The Pervert's Guide to Ideology
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DVD Special Features:
- HD transfer, enhanced for widescreen viewing
- Q&A with Slavoj Zizek and Sophie Fiennes
- U.S. theatrical trailer
- Optional subtitles for the deaf and hearing impaired (SDH)
The World's Most Unlikely Movie Star!
-The New York Times
A riveting and often hilarious demonstration of the Slovenian philosopher's uncanny ability to turn movies inside out and accepted notions on their head.
-Jordan Mintzer, The Hollywood Reporter
Top Customer Reviews
No, this wasn't an epiphany of the sort you can easily explain to others. But where Zizek shines for me is in each individual example. Most of them ring true in a way that you can feel broadening your perspective on THAT particular example. And while his examples didn't really add up to a big WOW for me at the end of the film, I'm not sure critical theorists even aim for that, as their "answer" could be taken for propaganda and clutched as"truth" like any other message of propaganda.
Maybe I'm too dim to see the big picture behind critical theorists like Zizek, Benjamin, and Derrida, but I feel delightfully challenged by their efforts, one by one, and feel that this movie reminded me to look beneath the obvious message of pop culture iconography and idealism for more subtle dynamics of control and subversion.
Don't be scared off by any of this as the opening segment praises the 1988 John Carpenter movie, "THEY LIVE" for it's astute critique on consumer culture. And he's right! I can't wait to dig up this old film as it appears to be excellent social satire made palatable with a monster movie approach.
Look, if you're a PhD student this might be too remedial or lightweight for you to use for your thesis, but as a layman who seeks out new philosophical ideas to expand my perception of the world, I loved it.
I don't want the answer Zizek doesn't provide; I want new tools to peel the onion of existence back a layer or two and figure out more from there. I was not let down.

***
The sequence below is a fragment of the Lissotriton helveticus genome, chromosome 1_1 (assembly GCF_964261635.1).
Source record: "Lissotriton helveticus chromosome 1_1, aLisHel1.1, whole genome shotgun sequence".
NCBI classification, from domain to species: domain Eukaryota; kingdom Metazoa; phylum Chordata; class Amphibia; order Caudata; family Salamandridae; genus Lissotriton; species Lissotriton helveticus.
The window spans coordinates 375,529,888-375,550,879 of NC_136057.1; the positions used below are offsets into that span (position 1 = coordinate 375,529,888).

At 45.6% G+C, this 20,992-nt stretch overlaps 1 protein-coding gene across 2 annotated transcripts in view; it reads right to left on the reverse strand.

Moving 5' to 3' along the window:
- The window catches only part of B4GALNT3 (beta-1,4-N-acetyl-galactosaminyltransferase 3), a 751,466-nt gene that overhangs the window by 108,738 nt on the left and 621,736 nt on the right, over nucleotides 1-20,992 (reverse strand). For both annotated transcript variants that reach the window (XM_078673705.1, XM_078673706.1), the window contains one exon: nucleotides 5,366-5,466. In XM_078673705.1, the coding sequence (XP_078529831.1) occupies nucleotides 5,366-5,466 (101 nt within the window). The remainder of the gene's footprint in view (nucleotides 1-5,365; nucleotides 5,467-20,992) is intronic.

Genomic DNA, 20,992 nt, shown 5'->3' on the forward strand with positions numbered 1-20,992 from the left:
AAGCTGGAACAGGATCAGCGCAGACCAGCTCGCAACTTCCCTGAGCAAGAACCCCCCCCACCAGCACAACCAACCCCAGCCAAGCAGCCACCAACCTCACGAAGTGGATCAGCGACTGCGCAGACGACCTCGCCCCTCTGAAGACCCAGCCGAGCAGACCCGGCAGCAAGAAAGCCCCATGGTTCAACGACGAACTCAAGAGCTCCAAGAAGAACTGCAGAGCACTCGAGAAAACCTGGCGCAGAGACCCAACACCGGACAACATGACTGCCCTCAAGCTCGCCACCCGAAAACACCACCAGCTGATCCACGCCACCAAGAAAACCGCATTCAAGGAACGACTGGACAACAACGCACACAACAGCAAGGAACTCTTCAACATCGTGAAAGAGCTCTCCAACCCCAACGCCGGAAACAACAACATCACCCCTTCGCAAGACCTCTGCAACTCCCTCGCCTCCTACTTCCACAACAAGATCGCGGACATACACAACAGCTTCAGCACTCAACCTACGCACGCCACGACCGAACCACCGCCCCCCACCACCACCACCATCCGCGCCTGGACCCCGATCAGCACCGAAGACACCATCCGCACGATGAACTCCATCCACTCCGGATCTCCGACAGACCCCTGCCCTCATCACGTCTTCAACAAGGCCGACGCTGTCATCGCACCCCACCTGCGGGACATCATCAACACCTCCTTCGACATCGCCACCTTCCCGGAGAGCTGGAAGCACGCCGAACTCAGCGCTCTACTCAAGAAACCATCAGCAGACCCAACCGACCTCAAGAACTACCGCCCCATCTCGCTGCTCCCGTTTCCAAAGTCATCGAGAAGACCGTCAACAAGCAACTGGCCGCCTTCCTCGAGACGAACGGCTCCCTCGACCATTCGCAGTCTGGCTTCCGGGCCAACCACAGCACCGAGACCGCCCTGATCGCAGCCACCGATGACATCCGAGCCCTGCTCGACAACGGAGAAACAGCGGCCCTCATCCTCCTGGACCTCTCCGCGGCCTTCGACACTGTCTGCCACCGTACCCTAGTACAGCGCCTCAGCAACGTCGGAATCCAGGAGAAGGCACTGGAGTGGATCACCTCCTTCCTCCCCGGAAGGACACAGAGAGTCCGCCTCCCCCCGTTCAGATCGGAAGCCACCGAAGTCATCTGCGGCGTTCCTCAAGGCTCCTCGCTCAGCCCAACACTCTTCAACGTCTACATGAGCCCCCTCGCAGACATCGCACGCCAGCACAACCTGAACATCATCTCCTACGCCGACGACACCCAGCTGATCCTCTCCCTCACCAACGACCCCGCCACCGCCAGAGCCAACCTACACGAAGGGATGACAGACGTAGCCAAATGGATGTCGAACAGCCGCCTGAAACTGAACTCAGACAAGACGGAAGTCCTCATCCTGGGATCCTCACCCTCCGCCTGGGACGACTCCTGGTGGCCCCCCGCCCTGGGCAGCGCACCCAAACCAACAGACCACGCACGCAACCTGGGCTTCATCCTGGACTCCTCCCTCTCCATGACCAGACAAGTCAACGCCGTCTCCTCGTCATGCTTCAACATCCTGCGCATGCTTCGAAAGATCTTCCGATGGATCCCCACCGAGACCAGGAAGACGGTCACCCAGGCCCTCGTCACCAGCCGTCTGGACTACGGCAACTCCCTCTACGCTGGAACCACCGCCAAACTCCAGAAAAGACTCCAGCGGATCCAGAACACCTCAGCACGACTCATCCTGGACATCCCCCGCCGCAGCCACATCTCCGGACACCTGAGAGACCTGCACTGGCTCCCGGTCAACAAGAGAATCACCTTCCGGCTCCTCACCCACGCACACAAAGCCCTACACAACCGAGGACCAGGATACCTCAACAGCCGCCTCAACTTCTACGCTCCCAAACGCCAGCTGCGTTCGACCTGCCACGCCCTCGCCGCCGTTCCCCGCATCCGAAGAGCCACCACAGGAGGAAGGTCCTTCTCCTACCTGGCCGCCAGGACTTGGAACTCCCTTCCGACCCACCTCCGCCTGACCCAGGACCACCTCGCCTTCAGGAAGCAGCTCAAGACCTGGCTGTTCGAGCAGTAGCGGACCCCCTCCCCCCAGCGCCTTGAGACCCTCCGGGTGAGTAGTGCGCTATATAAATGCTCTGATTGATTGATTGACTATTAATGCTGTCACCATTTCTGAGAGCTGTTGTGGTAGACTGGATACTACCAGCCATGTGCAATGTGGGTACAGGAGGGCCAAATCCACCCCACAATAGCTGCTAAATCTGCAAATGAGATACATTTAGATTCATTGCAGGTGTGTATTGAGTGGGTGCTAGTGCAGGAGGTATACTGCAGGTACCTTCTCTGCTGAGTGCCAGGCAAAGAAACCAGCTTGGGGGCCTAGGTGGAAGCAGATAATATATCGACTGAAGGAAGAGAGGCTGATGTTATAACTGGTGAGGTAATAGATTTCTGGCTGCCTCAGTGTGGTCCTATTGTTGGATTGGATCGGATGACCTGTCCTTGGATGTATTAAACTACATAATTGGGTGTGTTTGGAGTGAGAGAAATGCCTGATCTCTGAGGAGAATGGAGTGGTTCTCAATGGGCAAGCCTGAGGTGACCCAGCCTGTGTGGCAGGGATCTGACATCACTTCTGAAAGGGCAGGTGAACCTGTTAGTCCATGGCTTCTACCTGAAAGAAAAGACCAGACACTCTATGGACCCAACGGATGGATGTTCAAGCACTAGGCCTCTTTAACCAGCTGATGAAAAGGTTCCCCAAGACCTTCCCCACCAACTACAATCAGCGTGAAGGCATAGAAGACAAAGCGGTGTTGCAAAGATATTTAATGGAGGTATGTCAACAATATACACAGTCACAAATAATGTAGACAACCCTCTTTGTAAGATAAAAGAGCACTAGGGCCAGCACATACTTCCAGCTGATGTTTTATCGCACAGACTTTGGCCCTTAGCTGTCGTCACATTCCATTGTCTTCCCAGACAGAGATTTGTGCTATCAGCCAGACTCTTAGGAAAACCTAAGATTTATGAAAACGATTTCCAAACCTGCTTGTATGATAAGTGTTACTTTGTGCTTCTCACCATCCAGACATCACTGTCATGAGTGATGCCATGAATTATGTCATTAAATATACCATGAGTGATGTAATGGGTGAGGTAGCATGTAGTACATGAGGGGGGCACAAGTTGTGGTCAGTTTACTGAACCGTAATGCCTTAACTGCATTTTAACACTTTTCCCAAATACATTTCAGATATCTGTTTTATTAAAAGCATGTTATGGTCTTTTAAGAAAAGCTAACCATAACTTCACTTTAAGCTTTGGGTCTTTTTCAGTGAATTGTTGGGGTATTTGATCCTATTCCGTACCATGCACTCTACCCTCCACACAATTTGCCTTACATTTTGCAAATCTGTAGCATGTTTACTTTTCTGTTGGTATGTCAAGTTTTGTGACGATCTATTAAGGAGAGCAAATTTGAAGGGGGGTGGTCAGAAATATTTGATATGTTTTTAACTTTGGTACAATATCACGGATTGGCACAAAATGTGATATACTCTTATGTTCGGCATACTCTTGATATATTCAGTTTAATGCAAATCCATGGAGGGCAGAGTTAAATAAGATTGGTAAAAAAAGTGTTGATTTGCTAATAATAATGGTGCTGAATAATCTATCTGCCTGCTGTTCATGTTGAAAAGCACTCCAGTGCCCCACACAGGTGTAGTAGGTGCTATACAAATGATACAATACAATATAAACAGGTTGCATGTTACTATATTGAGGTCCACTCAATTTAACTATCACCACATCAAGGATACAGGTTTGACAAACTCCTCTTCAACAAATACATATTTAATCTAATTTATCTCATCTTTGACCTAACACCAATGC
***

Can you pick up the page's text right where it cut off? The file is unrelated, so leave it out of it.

It's a hilarious treatise on how Hollywood expresses important cultural political ideals through how characters move through plots, and the discussion is fast, funny, and furious. It is a thinking man's treatise on cinema, and what's fun is they are using populist pieces rather than underground cinema that often has its own political agenda on display. No long looks at My Dinner with Andre, rather here we have analysis of the big summer blockbusters on what they do to our state of mind, psychoanalysis, and dreams.
DVD is a great way to experience this film, especially with a booklet that provides references to the films as well as statements from the director and production notes. Also included as an extra feature is a half-hour discussion with Sophie and Slavoj at a museum screening, which serves to explain the genesis of the project as well as provide more rants and raves. The visual presentation from HD elements is fine, although often the quality is dependent on the age of a film they are talking about. This is a talking-head-interspersed-with-clips kind of affair. Sound is a simple English stereo with subtitles for those who are hard of hearing or have difficulty following the stream-of-thought Slovenian shouting off the screen at them. The DVD is a great presentation, and even a step-up from the museum screenings that most people attended to first see this movie.